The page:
Balancing Dallas Budget Could Mean Tax Hike: Councilman

But mayor, most council members oppose tax hike

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    NEWSLETTERS

    ASSOCIATED PRESS
    Some Dallas City Council members are already talking about a tax rate hike to solve a tight budget forecast this fall.

    Some Dallas City Council members are already talking about a tax rate hike to solve a tight budget forecast this fall.

    Dallas has laid off workers and reduced services in the past to balance the budget.

    “Our reserve is very, very low now, so therefore we need to do something,” Councilman Tennell Atkins said. “We just can’t keep going and cutting and cutting and lay off city employees.”

    Budget Woes May Force Tax Hike in Dallas

    [DFW] Budget Woes May Force Tax Hike in Dallas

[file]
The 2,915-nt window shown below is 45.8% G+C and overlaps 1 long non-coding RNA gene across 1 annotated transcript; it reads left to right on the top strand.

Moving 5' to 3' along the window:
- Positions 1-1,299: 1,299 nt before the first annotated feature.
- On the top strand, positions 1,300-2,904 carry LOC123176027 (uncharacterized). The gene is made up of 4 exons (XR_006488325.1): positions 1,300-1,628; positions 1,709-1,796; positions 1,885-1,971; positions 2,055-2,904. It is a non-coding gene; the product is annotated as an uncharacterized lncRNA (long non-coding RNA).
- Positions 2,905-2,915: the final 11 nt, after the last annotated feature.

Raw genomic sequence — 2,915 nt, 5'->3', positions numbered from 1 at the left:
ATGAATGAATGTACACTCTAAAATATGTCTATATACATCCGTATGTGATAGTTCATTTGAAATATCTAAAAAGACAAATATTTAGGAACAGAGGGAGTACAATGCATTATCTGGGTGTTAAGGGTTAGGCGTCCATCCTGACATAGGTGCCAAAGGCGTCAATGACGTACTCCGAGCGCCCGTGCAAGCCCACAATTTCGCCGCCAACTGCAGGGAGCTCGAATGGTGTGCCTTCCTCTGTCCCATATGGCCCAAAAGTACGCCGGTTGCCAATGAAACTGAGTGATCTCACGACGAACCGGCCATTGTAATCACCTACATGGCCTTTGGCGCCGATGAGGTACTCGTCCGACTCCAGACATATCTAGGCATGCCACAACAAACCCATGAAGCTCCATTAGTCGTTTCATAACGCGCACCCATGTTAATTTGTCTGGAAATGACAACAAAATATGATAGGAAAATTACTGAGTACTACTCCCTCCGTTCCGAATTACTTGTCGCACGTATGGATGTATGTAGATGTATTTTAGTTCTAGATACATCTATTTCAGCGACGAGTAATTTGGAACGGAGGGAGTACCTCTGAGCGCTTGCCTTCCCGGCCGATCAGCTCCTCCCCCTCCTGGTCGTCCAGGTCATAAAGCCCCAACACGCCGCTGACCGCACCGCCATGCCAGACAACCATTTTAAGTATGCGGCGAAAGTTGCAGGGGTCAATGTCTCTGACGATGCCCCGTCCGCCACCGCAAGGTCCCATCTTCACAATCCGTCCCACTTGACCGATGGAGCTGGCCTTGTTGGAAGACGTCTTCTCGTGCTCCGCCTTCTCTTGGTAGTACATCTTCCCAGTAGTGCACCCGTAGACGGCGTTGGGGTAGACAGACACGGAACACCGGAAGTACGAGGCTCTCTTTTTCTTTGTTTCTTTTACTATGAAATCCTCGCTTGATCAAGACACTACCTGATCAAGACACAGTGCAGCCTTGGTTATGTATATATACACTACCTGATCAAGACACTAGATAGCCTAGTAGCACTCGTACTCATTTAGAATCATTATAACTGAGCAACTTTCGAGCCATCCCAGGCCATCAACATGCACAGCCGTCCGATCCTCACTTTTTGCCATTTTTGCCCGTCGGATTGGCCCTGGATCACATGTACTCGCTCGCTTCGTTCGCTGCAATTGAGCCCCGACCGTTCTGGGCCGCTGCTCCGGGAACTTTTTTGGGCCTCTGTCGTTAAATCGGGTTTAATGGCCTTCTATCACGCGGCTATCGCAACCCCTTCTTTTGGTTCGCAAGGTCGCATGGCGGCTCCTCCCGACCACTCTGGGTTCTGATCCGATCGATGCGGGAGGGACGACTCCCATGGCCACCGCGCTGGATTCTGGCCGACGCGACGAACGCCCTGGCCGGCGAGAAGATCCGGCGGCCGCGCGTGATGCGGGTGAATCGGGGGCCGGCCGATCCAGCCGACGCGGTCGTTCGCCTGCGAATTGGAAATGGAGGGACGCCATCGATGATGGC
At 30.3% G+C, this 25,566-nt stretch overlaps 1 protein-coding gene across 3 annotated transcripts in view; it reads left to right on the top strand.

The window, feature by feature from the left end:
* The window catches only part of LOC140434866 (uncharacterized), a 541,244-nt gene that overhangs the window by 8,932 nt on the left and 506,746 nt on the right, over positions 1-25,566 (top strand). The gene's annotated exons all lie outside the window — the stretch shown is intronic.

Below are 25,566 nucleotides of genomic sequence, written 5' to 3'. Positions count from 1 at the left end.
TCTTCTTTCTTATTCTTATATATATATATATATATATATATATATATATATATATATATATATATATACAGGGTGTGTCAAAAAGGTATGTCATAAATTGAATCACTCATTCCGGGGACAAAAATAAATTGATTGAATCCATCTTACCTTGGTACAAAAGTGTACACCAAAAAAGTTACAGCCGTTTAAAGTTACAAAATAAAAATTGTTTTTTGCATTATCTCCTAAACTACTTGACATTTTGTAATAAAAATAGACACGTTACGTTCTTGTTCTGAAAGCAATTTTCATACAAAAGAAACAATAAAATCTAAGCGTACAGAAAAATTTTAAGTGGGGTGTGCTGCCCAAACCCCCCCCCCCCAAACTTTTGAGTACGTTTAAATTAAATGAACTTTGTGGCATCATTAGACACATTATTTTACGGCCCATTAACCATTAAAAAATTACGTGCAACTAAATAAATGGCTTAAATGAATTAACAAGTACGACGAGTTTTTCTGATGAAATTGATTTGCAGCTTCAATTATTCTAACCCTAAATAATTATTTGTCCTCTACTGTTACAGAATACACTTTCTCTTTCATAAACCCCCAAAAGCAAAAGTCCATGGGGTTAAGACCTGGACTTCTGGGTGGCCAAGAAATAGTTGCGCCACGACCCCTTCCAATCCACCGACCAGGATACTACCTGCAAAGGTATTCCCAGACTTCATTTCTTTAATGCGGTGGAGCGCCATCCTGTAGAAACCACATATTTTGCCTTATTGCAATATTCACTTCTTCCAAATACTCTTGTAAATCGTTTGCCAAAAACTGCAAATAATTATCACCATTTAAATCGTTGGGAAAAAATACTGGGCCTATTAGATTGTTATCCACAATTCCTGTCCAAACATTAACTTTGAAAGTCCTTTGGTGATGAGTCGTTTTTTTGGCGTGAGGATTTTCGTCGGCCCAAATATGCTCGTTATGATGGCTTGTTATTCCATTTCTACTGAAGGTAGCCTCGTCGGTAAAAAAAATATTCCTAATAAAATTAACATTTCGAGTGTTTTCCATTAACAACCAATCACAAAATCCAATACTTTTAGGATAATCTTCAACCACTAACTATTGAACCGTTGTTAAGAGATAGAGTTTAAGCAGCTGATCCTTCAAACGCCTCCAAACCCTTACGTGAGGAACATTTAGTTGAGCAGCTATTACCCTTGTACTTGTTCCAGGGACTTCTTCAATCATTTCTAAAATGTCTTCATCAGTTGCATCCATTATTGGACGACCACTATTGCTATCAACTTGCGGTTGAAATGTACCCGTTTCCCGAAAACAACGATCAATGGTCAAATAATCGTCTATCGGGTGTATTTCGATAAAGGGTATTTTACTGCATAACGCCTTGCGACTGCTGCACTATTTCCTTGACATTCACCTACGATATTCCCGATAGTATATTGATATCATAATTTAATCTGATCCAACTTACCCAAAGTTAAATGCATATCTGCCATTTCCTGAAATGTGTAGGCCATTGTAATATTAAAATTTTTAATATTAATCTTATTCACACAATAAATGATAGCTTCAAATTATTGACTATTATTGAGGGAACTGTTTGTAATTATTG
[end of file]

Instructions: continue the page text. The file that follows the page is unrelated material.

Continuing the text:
Some Dallas city leaders are talking tax hike after getting gloomy financial news from the city manager.

    But Mayor Tom Leppert and most other council members said they are not willing to support a tax rate hike at this time.

    “Clearly, there are some difficult decisions, and they are not the decisions any of us want to make, but I think it’s important that we live within our means,” Leppert said.

    Cuts last year reduced service in Dallas libraries, pools, parks and street maintenance. Many city workers lost their jobs.

    Police were sacred in previous years as the Dallas worked to expand the number of officers to fight crime. But crime rates are down, and police force expansion is now on hold to save money.

    “What we’re contemplating is replacing the ones that leave, but not adding to the size of the department until we can get past this tight time,” City Manager Mary Suhm said.

    The city manager’s “Price of Government” briefing to the City Council on Wednesday forecast an 8 percent decline in property tax revenue and continued declines in sales taxes.

    “We’re very conservative on our estimates of what our revenues will be and so we need to plan that way," Suhm said. "It will be a challenging budget year."

    The new budget does not take effect until Oct. 1. Property tax estimates come in July.

    Several more meetings will be held for budget debate.